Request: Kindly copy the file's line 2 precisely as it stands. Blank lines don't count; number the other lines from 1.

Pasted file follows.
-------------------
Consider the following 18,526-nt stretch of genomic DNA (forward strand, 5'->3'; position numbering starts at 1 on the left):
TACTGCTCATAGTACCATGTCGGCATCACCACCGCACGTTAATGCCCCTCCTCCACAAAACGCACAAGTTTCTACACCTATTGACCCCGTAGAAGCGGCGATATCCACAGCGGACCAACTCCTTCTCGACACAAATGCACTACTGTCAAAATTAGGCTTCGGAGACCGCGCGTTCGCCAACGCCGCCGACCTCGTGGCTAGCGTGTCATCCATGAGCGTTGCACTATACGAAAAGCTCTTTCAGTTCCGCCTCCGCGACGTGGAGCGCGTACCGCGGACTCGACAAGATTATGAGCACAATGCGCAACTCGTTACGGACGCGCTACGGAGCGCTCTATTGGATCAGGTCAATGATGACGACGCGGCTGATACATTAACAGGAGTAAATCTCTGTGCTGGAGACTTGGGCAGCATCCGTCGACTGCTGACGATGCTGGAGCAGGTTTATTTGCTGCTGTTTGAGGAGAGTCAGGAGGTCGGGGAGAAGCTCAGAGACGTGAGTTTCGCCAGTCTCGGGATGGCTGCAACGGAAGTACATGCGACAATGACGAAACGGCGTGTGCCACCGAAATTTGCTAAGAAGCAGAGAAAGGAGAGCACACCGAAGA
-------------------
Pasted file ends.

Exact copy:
TACTGCTCATAGTACCATGTCGGCATCACCACCGCACGTTAATGCCCCTCCTCCACAAAACGCACAAGTTTCTACACCTATTGACCCCGTAGAAGCGGCGATATCCACAGCGGACCAACTCCTTCTCGACACAAATGCACTACTGTCAAAATTAGGCTTCGGAGACCGCGCGTTCGCCAACGCCGCCGACCTCGTGGCTAGCGTGTCATCCATGAGCGTTGCACTATACGAAAAGCTCTTTCAGTTCCGCCTCCGCGACGTGGAGCGCGTACCGCGGACTCGACAAGATTATGAGCACAATGCGCAACTCGTTACGGACGCGCTACGGAGCGCTCTATTGGATCAGGTCAATGATGACGACGCGGCTGATACATTAACAGGAGTAAATCTCTGTGCTGGAGACTTGGGCAGCATCCGTCGACTGCTGACGATGCTGGAGCAGGTTTATTTGCTGCTGTTTGAGGAGAGTCAGGAGGTCGGGGAGAAGCTCAGAGACGTGAGTTTCGCCAGTCTCGGGATGGCTGCAACGGAAGTACATGCGACAATGACGAAACGGCGTGTGCCACCGAAATTTGCTAAGAAGCAGAGAAAGGAGAGCACACCGAAGA